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Key facts on the Democratic Republic of Congo, after the UN Security Council approved its first-ever "offensive" peacekeeping brigade to battle rebels in the troubled east:
GEOGRAPHY: The biggest and most populous country in central Africa at 2,345,000 square kilometres (906,000 square miles), it is almost as big as all of western Europe. The capital, Kinshasa, is located on the Congo River, the second-longest in Africa at 4,700 kilometres (2,900 miles).
DR Congo borders nine countries -- the Central African Republic and Sudan to its north; Uganda, Rwanda, Burundi and Tanzania to its east; Zambia and Angola to the south and the Republic of Congo to the west. The country has a short stretch of coastline on the Atlantic Ocean.
The eastern region of North Kivu, on the borders with both Rwanda and Uganda, is where the latest fighting is focused.
POPULATION: Estimated at 67.8 million in 2011 with more than 200 ethnic groups.
LANGUAGES: French (official); Lingala, Swahili, Tshiluba, Kikongo and more than 200 vernacular languages.
RELIGION: 85 percent Christian; Muslim and animist minorities.
HISTORY: Personal fiefdom of Belgian King Leopold II from 1885 to 1908, when it became the colony of Belgian Congo. Under Belgian rule, notably that of King Leopold, the Congo suffered horrific human rights abuses.
Civil war broke out almost immediately after independence in 1960. Division of power between President Joseph Kasa-Vubu and Prime Minister Patrice Lumumba, a popular leader assassinated in 1961.
General Joseph-Desire Mobutu staged a coup in 1965, renaming the country Zaire and himself Mobutu Sese Seko. He set up a dictatorial kleptocracy that lasted 32 years.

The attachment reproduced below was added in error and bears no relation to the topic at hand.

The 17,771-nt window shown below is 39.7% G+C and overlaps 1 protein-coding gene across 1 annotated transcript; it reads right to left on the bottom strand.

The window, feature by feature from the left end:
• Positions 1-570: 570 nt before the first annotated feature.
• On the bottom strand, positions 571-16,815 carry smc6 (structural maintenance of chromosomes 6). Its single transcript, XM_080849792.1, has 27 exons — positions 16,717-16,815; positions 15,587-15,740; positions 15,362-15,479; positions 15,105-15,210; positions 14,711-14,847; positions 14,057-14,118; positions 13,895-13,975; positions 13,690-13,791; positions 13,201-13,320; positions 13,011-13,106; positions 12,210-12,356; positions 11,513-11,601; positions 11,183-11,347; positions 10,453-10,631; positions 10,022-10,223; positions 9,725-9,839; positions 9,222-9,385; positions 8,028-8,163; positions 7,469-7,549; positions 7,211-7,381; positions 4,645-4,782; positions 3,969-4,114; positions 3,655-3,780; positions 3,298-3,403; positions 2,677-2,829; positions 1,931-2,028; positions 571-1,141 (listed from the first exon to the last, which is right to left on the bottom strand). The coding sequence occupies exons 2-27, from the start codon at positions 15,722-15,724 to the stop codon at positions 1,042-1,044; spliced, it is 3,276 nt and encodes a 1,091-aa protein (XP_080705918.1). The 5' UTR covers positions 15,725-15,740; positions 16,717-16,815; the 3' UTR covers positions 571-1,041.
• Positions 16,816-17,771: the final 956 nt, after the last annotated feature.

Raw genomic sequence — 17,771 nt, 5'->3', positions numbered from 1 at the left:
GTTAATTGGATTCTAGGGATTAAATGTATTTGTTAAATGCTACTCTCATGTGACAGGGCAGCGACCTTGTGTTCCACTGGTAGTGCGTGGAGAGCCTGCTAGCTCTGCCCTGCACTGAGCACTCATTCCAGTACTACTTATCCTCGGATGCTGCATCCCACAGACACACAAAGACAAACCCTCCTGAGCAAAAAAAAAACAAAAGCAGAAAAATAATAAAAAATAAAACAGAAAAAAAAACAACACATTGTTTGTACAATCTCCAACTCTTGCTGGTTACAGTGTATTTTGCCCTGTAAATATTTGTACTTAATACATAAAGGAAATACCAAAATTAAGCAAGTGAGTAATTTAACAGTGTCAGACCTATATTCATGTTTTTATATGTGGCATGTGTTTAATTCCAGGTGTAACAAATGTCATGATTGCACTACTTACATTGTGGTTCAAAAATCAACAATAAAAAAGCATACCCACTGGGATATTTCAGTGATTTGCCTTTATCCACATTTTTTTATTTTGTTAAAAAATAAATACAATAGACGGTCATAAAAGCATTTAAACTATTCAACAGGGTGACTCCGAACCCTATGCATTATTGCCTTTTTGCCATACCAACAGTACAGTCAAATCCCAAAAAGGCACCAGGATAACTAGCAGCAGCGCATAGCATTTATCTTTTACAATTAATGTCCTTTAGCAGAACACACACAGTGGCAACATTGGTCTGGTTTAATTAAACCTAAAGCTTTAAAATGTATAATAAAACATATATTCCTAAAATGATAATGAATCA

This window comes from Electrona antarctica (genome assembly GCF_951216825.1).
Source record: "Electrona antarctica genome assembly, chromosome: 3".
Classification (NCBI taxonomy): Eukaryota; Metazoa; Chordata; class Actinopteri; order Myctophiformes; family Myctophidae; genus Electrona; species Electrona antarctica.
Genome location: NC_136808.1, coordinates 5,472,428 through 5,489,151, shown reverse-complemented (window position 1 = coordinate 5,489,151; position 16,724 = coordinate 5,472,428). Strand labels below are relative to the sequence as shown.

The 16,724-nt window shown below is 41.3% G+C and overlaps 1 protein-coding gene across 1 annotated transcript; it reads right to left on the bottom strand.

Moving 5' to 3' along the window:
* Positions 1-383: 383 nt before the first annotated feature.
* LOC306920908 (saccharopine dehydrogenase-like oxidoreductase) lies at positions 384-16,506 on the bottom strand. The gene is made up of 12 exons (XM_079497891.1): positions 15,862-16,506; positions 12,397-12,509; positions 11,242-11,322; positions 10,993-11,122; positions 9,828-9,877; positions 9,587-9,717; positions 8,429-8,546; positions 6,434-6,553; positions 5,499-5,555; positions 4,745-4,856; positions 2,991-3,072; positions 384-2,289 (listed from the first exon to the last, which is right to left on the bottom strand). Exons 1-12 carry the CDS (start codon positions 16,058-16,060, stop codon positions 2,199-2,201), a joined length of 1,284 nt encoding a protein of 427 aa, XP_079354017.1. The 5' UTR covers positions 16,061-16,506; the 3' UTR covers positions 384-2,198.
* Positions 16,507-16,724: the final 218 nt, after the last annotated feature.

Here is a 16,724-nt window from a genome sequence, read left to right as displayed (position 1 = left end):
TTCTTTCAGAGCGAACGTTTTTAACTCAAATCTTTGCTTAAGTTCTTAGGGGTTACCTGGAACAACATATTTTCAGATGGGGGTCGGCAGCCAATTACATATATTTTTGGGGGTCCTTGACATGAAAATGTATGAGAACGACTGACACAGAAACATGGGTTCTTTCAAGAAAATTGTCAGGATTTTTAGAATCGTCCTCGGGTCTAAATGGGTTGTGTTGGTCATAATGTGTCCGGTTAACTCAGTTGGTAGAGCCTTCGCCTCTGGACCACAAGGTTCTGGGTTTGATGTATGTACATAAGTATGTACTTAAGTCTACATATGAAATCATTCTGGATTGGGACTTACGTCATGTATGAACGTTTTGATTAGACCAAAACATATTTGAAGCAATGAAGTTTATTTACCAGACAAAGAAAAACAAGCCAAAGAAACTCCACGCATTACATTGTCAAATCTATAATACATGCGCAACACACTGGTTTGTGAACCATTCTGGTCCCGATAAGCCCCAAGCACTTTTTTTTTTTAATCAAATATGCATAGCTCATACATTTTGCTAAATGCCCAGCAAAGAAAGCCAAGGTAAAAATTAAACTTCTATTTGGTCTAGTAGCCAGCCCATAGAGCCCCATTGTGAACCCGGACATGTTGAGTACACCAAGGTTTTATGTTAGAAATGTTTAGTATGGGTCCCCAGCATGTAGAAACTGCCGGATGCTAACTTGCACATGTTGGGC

Mobutu was toppled in 1997 by rebel leader Laurent Kabila, who renamed the country the Democratic Republic of Congo.
War raged again from 1998 to 2003. The regional conflict drew in some seven countries and became known as "Africa's World War".
Kabila was killed by his presidential guard in 2001 and replaced by his then-29-year-old son, current President Joseph Kabila.
Since 1998 more than three million people are estimated to have died of combat, disease and hunger and 1.6 million have been left homeless. The conflict has gone hand-in-hand with a scramble for DR Congo's vast natural resources.
A peace accord creating a power-sharing government was signed in December 2002, paving the way to multi-party elections. But in the east, armed groups have continued attacking and raping civilians.
In October 2006 Kabila won the second round of a presidential election against vice president Jean-Pierre Bemba, who is now on trial for war crimes at the International Criminal Court in The Hague.
Kabila won re-election in 2011 in a vote that was criticised by international observers.
In February 2013, 11 African countries signed a UN-brokered deal to bring peace and stability to the eastern DRC.
ECONOMY: Enormous potential wealth, with 34 percent of the world's cobalt reserves, 10 percent of its copper reserves and deposits of oil, diamonds, gold, silver, zinc and uranium.
The formal mining sector nearly collapsed in the early 1990s from pillaging and a lack of investment. Rights groups regularly accuse soldiers, rebel groups and local militias of profiting from illegal mining.
Farm economy relies on coffee and cassava. The informal sector makes up more than 80 percent of the economy.
DR Congo is classified as a low-income country by the World Bank.
71 percent of the population live below the poverty line, and life expectancy at birth is 48 years (World Bank, 2011).
Average gross national income per person: $194 (World Bank, 2011)
Foreign debt: In July 2010 the International Monetary Fund and the World Bank unveiled $12.3 billion in debt relief for DR Congo.
Currency: Congolese franc (FC).
MILITARY: Estimated 110,000 troops, including former rebels
United Nations observer mission (MONUC) deployed since 1999. The peacekeeping mission became MONUSCO -- the United Nations Stabilisation Mission in the Democratic Republic of the Congo -- in 2010 and is one of the largest UN peacekeeping operations in the world with more 19,000 uniformed personnel.
On March 28, 2013, the UN Security Council approved a mandate for a 3,000 strong force to "neutralise" and "disarm" rebel groups.